US Dollar, Japanese Yen Lag as Risk Appetite Sends Carry Trades, Equities Higher

The US dollar and Japanese yen fell this afternoon as risk appetite picked up on reports that the Federal Reserve has decided to scale back some of their liquidity programs, suggesting that conditions have improved.

Meanwhile, the Commerce Department said that the final reading of US Q1 GDP was revised up to -5.5 percent from -5.7 percent. However, there weren’t many bright spots in the report as changes to the components included revisions in personal consumption to 1.4 percent from 1.5 percent, gross private investment to -48.9 percent from -49.3 percent, exports to -30.6 percent from -28.7 percent, and change in inventories to -$87.1B from -$91.4B.

At the same time, the Labor Department reported that initial jobless claims jumped by 15,000 to a 5-week high of 627,000 during the week ended June 20, while continuing jobless claims rose by 29,000 to 6,738,000 during the week ending June 13. All told, the news runs counter to the optimism surrounding last week’s jobless claims and suggests that the next round of US non-farm payrolls will continue to reflect job losses and a rising unemployment rate.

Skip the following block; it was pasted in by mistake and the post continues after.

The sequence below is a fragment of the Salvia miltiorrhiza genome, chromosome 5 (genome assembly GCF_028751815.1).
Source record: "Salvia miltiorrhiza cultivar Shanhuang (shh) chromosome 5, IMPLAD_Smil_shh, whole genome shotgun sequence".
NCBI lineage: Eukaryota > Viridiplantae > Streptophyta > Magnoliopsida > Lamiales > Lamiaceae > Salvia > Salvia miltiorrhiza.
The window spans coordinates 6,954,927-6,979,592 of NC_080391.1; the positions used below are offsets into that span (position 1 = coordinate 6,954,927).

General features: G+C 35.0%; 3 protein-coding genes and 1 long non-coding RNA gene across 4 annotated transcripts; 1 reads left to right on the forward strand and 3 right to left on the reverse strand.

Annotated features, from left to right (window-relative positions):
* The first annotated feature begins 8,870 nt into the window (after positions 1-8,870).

On Friday morning, the Commerce Department is anticipated to say that both personal income and personal spending results for the month of May improved by 0.3 percent. That said, traders should be skeptical of the income result: past increases have been purely the result of rising transfer payments, which include retirement, disability, and employment insurance, while wage and salary compensation has either fallen or stagnated since September 2008. At the same time, the savings rate has surged in recent months, which helps to explain why spending has fallen negative during the past two months. With both demand for and supply of credit still fairly tight, rising savings and lower spending are likely to become persistent trends.

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